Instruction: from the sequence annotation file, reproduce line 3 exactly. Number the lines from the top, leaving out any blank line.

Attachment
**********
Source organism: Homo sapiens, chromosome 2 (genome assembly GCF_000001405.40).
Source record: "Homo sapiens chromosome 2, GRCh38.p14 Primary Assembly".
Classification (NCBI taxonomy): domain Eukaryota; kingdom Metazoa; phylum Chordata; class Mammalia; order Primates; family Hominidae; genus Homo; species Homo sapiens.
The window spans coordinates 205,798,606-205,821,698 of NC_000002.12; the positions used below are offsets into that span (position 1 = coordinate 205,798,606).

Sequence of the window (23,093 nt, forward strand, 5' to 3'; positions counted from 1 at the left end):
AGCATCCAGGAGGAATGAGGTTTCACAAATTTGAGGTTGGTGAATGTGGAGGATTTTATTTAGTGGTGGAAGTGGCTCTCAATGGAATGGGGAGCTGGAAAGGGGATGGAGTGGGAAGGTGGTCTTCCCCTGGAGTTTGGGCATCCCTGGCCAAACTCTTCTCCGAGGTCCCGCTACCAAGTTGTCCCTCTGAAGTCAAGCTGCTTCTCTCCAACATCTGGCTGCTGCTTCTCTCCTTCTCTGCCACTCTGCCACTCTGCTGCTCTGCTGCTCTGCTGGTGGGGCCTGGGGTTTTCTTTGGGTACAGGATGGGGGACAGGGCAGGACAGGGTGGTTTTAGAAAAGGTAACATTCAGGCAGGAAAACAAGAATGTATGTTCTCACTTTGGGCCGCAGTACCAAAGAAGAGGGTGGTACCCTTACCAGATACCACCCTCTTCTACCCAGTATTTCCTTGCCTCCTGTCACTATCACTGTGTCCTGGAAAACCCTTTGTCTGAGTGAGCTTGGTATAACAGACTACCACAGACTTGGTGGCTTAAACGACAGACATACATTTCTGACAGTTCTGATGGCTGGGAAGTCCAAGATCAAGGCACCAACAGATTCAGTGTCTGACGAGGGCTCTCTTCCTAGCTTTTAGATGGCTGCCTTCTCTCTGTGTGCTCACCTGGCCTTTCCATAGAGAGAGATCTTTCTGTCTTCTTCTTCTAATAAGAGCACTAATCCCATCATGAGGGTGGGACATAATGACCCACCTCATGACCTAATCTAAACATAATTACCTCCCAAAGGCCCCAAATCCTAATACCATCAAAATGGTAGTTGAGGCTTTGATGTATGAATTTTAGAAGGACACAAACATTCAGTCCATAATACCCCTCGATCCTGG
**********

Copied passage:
Classification (NCBI taxonomy): domain Eukaryota; kingdom Metazoa; phylum Chordata; class Mammalia; order Primates; family Hominidae; genus Homo; species Homo sapiens.